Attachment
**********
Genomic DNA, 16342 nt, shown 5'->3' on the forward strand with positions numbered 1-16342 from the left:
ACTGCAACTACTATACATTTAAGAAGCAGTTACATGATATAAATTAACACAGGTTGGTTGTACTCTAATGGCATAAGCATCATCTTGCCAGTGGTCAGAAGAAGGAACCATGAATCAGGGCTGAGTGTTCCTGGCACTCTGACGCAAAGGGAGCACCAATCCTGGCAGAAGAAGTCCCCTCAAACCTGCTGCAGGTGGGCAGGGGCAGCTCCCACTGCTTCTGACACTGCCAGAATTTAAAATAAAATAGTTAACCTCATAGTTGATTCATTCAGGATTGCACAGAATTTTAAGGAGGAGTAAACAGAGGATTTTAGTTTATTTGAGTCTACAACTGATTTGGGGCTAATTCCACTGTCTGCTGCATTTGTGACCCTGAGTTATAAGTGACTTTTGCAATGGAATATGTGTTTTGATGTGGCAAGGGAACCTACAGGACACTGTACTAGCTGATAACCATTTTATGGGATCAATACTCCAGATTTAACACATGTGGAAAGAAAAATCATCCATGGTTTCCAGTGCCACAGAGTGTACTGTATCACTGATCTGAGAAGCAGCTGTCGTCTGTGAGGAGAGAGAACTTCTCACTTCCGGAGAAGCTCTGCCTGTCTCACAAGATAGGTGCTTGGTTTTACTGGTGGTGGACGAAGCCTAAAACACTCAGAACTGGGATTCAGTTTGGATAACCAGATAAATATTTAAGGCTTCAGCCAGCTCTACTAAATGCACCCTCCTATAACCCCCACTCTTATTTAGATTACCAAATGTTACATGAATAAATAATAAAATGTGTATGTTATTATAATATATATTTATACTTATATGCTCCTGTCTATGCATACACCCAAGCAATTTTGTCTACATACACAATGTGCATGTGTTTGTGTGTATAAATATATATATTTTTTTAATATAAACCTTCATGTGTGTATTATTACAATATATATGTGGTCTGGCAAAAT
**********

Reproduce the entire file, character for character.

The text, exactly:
Genomic DNA, 16342 nt, shown 5'->3' on the forward strand with positions numbered 1-16342 from the left:
ACTGCAACTACTATACATTTAAGAAGCAGTTACATGATATAAATTAACACAGGTTGGTTGTACTCTAATGGCATAAGCATCATCTTGCCAGTGGTCAGAAGAAGGAACCATGAATCAGGGCTGAGTGTTCCTGGCACTCTGACGCAAAGGGAGCACCAATCCTGGCAGAAGAAGTCCCCTCAAACCTGCTGCAGGTGGGCAGGGGCAGCTCCCACTGCTTCTGACACTGCCAGAATTTAAAATAAAATAGTTAACCTCATAGTTGATTCATTCAGGATTGCACAGAATTTTAAGGAGGAGTAAACAGAGGATTTTAGTTTATTTGAGTCTACAACTGATTTGGGGCTAATTCCACTGTCTGCTGCATTTGTGACCCTGAGTTATAAGTGACTTTTGCAATGGAATATGTGTTTTGATGTGGCAAGGGAACCTACAGGACACTGTACTAGCTGATAACCATTTTATGGGATCAATACTCCAGATTTAACACATGTGGAAAGAAAAATCATCCATGGTTTCCAGTGCCACAGAGTGTACTGTATCACTGATCTGAGAAGCAGCTGTCGTCTGTGAGGAGAGAGAACTTCTCACTTCCGGAGAAGCTCTGCCTGTCTCACAAGATAGGTGCTTGGTTTTACTGGTGGTGGACGAAGCCTAAAACACTCAGAACTGGGATTCAGTTTGGATAACCAGATAAATATTTAAGGCTTCAGCCAGCTCTACTAAATGCACCCTCCTATAACCCCCACTCTTATTTAGATTACCAAATGTTACATGAATAAATAATAAAATGTGTATGTTATTATAATATATATTTATACTTATATGCTCCTGTCTATGCATACACCCAAGCAATTTTGTCTACATACACAATGTGCATGTGTTTGTGTGTATAAATATATATATTTTTTTAATATAAACCTTCATGTGTGTATTATTACAATATATATGTGGTCTGGCAAAAT